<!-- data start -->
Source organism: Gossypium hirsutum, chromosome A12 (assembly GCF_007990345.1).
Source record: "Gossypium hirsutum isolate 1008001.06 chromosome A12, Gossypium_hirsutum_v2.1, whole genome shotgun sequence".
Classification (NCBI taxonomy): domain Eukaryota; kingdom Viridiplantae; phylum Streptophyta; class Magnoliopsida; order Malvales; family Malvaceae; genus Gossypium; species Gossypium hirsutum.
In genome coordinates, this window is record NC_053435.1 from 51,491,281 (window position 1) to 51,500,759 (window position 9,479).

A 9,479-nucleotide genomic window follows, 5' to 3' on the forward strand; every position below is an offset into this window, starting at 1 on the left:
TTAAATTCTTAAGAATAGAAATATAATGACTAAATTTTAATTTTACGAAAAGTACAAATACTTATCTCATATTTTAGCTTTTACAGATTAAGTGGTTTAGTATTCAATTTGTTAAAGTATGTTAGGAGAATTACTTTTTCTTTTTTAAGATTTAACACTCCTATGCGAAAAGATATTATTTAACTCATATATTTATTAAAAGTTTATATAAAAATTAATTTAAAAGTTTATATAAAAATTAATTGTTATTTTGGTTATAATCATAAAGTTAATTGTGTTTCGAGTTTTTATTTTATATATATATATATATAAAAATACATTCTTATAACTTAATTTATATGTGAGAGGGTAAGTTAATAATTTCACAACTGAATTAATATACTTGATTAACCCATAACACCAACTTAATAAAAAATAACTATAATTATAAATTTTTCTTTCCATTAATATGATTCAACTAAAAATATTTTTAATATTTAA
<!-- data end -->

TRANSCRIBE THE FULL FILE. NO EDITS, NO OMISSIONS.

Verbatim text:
Source organism: Gossypium hirsutum, chromosome A12 (assembly GCF_007990345.1).
Source record: "Gossypium hirsutum isolate 1008001.06 chromosome A12, Gossypium_hirsutum_v2.1, whole genome shotgun sequence".
Classification (NCBI taxonomy): domain Eukaryota; kingdom Viridiplantae; phylum Streptophyta; class Magnoliopsida; order Malvales; family Malvaceae; genus Gossypium; species Gossypium hirsutum.
In genome coordinates, this window is record NC_053435.1 from 51,491,281 (window position 1) to 51,500,759 (window position 9,479).

A 9,479-nucleotide genomic window follows, 5' to 3' on the forward strand; every position below is an offset into this window, starting at 1 on the left:
TTAAATTCTTAAGAATAGAAATATAATGACTAAATTTTAATTTTACGAAAAGTACAAATACTTATCTCATATTTTAGCTTTTACAGATTAAGTGGTTTAGTATTCAATTTGTTAAAGTATGTTAGGAGAATTACTTTTTCTTTTTTAAGATTTAACACTCCTATGCGAAAAGATATTATTTAACTCATATATTTATTAAAAGTTTATATAAAAATTAATTTAAAAGTTTATATAAAAATTAATTGTTATTTTGGTTATAATCATAAAGTTAATTGTGTTTCGAGTTTTTATTTTATATATATATATATATAAAAATACATTCTTATAACTTAATTTATATGTGAGAGGGTAAGTTAATAATTTCACAACTGAATTAATATACTTGATTAACCCATAACACCAACTTAATAAAAAATAACTATAATTATAAATTTTTCTTTCCATTAATATGATTCAACTAAAAATATTTTTAATATTTAA